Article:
Lot 3
  • 3


40,000 - 60,000 GBP
278,500 GBP
bidding is closed


  • jade
  • 40cm., 15 ¾ in.
the large ruyi-shaped terminal carved in low relief with two quails sheltered amongst leafy millet and lingzhi sprays on a rocky ledge beside flowing waters, the arched shaft framed with interlocking ruyi and foliate strapwork, the reverse carved with scrolled geometric motifs near the terminal, pierced at the bottom edge for threading a tassel, the translucent stone of an even pale celadon tone with icy-white inclusions, wood stand


Collection of T.Y. King (by repute).
Collection of Dr Ernst Winkler, acquired in the 1940-1950s.

Catalogue Note

This sceptre is notable for the delicately carved scene of quails standing among millet sprays. It is rare to find depictions of birds adorning sceptres and the carver of this piece has skilfully achieved a sense of naturalism through the softly rendered features of the quails, which contrasts with the jagged ground on which they stand and the curving millet reeds. The large size of this piece is also impressive, and such high-quality boulders were only made available from the 18th century when large boulders were presented to the Qianlong emperor as tributes from Khotan.

Symbolic of the wish suisui ping’an (‘May you have peace year after year’), the quail and millet motif is found on a white jade sceptre, encrusted with precious stones, in the Palace Museum, Beijing, published in The Complete Collection of Treasures of the Palace Museum. Jadeware (III), Hong Kong, 1995, pl. 30. Sceptres with scenes of birds and plants include one from the T.Y. Chao collection, sold in our Hong Kong rooms, 18th November 1986, lot 191; and a smaller example from the Robert H. Blumenfield collection, sold at Christie’s New York, 22nd March 2012, lot 1229.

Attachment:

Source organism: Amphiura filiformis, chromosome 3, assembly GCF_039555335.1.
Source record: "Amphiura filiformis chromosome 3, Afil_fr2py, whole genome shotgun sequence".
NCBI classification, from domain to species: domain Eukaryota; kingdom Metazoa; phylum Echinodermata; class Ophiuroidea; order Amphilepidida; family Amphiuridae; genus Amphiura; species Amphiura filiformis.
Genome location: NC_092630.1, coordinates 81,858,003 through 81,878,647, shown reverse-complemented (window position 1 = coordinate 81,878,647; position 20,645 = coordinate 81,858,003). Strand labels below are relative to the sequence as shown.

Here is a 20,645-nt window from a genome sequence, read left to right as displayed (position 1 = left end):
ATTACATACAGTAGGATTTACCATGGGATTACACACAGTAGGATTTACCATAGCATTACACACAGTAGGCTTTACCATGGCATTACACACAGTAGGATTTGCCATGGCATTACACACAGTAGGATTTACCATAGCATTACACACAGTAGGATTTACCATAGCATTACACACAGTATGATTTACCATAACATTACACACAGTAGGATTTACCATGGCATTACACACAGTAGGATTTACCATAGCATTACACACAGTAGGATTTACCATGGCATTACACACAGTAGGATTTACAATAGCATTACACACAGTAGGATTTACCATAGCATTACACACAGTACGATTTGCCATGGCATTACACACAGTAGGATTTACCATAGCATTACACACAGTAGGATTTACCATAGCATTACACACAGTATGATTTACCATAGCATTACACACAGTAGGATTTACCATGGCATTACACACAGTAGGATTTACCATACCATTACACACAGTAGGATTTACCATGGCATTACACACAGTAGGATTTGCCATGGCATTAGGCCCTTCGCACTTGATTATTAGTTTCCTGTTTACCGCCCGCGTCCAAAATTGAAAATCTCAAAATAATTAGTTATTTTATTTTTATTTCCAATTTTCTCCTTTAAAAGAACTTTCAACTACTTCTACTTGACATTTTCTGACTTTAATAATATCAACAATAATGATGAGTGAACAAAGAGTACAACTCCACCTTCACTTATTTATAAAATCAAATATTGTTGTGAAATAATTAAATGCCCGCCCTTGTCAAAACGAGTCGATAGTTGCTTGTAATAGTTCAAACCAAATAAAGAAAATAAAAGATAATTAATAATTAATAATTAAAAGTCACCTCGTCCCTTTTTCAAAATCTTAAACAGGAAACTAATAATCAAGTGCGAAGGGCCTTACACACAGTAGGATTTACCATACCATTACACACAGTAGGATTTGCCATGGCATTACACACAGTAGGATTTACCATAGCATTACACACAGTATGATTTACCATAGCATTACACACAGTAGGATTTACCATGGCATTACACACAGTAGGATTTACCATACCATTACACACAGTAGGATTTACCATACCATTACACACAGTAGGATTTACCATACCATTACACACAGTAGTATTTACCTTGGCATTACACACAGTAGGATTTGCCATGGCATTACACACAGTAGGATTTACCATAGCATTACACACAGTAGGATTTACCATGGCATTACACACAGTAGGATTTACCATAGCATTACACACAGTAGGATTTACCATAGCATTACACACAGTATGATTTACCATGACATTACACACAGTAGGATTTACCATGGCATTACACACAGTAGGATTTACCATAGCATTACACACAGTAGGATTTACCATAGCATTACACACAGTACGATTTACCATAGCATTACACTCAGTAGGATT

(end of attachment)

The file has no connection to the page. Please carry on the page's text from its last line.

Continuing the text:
The history of sceptres dates back to the pre-Tang (518-907) times, with its origins possibly connected to Buddhism. Originally used as back-scratchers, which are often depicted in the hands of Buddhist holy figures, the ruyi sceptre became a talisman that was presented to bestow good fortune. Its shape changed over time and from the latter half of the Tang dynasty, when there was a temporary decline in Buddhism, Daoist followers adopted it as their auspicious object. From that time onwards, the heart-shaped head was often rendered as a lingzhi fungus, a symbol of longevity. It was during the reign of the Yongzheng emperor (1722-1735), that the auspicious tradition of the ruyi (literally meaning ‘as you wish’) was revived and became an imperial object. Since the sceptre had no practical function and could take on any shape of form deemed suitable to express good wishes, it was the perfect imperial gift. For a more detailed discussion of the history of this good luck charm see the exhibition catalogue Auspicious Ju-I Sceptres of China, National Palace Museum, Taipei, 1995, pp 86-90.